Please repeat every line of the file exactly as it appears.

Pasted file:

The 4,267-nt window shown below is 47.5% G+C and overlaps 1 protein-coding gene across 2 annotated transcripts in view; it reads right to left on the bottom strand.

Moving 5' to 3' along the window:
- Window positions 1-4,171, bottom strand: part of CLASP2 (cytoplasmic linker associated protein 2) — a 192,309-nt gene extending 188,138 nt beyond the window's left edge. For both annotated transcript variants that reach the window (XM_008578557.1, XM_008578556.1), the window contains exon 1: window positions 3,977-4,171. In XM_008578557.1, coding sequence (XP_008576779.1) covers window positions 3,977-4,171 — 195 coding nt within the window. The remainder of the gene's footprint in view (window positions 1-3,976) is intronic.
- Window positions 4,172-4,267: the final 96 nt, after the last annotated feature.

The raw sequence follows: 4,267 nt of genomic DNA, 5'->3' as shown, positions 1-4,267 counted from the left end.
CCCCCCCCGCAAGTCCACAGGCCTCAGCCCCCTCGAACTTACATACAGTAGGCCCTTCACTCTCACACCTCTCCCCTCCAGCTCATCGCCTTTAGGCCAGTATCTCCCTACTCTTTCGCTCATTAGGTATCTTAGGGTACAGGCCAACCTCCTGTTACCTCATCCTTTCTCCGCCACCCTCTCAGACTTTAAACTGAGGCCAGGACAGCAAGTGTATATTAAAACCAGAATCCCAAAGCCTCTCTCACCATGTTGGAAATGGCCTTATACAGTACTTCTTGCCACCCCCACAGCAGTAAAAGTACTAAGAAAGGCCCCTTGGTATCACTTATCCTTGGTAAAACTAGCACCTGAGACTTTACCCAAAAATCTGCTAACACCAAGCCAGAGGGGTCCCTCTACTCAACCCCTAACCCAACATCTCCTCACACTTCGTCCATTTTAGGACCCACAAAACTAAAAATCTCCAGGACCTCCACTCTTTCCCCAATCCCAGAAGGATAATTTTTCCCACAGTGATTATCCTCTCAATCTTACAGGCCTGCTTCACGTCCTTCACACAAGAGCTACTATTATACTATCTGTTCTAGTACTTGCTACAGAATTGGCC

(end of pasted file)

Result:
The 4,267-nt window shown below is 47.5% G+C and overlaps 1 protein-coding gene across 2 annotated transcripts in view; it reads right to left on the bottom strand.

Moving 5' to 3' along the window:
- Window positions 1-4,171, bottom strand: part of CLASP2 (cytoplasmic linker associated protein 2) — a 192,309-nt gene extending 188,138 nt beyond the window's left edge. For both annotated transcript variants that reach the window (XM_008578557.1, XM_008578556.1), the window contains exon 1: window positions 3,977-4,171. In XM_008578557.1, coding sequence (XP_008576779.1) covers window positions 3,977-4,171 — 195 coding nt within the window. The remainder of the gene's footprint in view (window positions 1-3,976) is intronic.
- Window positions 4,172-4,267: the final 96 nt, after the last annotated feature.

The raw sequence follows: 4,267 nt of genomic DNA, 5'->3' as shown, positions 1-4,267 counted from the left end.
CCCCCCCCGCAAGTCCACAGGCCTCAGCCCCCTCGAACTTACATACAGTAGGCCCTTCACTCTCACACCTCTCCCCTCCAGCTCATCGCCTTTAGGCCAGTATCTCCCTACTCTTTCGCTCATTAGGTATCTTAGGGTACAGGCCAACCTCCTGTTACCTCATCCTTTCTCCGCCACCCTCTCAGACTTTAAACTGAGGCCAGGACAGCAAGTGTATATTAAAACCAGAATCCCAAAGCCTCTCTCACCATGTTGGAAATGGCCTTATACAGTACTTCTTGCCACCCCCACAGCAGTAAAAGTACTAAGAAAGGCCCCTTGGTATCACTTATCCTTGGTAAAACTAGCACCTGAGACTTTACCCAAAAATCTGCTAACACCAAGCCAGAGGGGTCCCTCTACTCAACCCCTAACCCAACATCTCCTCACACTTCGTCCATTTTAGGACCCACAAAACTAAAAATCTCCAGGACCTCCACTCTTTCCCCAATCCCAGAAGGATAATTTTTCCCACAGTGATTATCCTCTCAATCTTACAGGCCTGCTTCACGTCCTTCACACAAGAGCTACTATTATACTATCTGTTCTAGTACTTGCTACAGAATTGGCC